Beware VoIP Pitfalls
While VoIP has its advantages, there are also some things to watch for. State says one thing he's had to deal with is the rapid number of upgrades. "That's the only thing we experienced from the negative side, but it's nothing we can't handle."
Additionally, because the phone system is IP-based, security is an issue, and firms run the risk of attacks and viruses that could impact their telecommunications. But the security concerns are no different than those with other critical applications that run on the network -- it needs to be monitored and protected like any other application.
"We've always been very attuned to security," Cantor's Claus says. "The addition of IP telephony into our network hasn't changed anything we're doing other than heightened our awareness," he continues.
Because the technology is still young, there's also room for improvement when it comes to product offerings. "I think the feature sets are not as rich yet," State says. But he expects that will quickly change as more firms adopt VoIP and vendors develop new services around it.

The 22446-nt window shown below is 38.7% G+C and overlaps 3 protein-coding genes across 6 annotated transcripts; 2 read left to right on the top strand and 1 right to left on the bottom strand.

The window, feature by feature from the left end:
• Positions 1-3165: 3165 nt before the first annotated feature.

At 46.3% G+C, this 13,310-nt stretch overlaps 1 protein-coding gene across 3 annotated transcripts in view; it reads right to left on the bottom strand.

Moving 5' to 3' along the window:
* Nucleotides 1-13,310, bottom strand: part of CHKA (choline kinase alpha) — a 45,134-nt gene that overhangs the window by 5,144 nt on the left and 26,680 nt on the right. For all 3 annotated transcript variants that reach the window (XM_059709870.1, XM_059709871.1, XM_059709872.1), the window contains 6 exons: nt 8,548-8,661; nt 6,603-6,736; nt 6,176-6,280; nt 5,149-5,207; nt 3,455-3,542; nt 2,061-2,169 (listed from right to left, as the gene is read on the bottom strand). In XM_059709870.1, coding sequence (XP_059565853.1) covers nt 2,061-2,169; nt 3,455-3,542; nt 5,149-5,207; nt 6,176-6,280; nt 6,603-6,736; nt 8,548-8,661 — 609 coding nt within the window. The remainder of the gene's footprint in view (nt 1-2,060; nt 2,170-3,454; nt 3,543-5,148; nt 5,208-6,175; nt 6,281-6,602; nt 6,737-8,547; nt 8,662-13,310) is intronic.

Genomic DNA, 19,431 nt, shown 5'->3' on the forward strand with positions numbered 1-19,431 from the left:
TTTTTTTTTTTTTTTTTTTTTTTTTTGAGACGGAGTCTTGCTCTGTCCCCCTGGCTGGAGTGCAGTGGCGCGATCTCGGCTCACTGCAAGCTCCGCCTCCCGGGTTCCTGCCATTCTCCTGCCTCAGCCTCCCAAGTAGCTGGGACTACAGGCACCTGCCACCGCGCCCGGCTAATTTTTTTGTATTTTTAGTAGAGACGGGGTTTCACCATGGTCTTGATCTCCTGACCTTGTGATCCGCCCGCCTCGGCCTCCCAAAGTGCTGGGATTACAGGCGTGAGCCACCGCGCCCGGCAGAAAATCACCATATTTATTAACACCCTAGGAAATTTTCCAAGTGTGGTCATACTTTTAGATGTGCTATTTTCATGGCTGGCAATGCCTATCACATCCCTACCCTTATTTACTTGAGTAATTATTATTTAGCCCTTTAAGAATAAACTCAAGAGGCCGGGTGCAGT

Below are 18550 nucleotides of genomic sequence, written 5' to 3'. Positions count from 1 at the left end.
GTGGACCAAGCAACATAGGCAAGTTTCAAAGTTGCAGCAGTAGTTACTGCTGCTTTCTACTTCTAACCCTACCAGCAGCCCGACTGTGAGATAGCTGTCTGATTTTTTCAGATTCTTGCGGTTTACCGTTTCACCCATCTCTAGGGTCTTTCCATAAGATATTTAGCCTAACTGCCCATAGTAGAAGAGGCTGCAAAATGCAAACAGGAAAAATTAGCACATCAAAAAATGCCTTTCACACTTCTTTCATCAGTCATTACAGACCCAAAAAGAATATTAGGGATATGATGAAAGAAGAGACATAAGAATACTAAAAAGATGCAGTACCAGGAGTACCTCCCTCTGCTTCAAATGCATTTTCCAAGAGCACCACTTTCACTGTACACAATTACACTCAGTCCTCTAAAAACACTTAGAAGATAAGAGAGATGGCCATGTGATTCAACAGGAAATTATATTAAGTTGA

So, will VoIP be the death of TDM-based PBX? "I don't think so," says James Parker, vice president of product development at Transaction Network Services in Reston, Va., which provides voice transport solutions to the financial-services industry. "It will take years to replace."
What that means, says Peter Skoglund, director of product management and systems engineering at trading turret maker BT Syntegra in New York, is that the financial-services industry will operate in a hybrid mode, with a blend of IP telephony and traditional TDM telephony. "Hybrid gives you the best of both worlds," he says, including the "five-nines reliability [available 99.999 percent of the time] of TDM" and the VoIP best practices and flexibility.
Greg Kenepp, president and chief operating officer of trading turret maker IPC in New York, says, "A large percent of [financial services] is still driven off legacy technology. What the industry is going to face is a period where we have a hybrid environment, and we're entering that now." He expects the hybrid period to last between five to seven years.
Dan Wagner, CIO and executive vice president of business structure at New York-based Global Crossing, which provides hoot-and-holler services to trading firms, says, "It's impossible to do a complete swap-out." So hybrid systems are a logical step. He says firms want to make the shift to VoIP "as seamless as possible."
- Page 1: Is VoIP Ready for the Mass Market?
- Page 2: VoIP Growing
- Page 4: VoIP Hits Trading Floors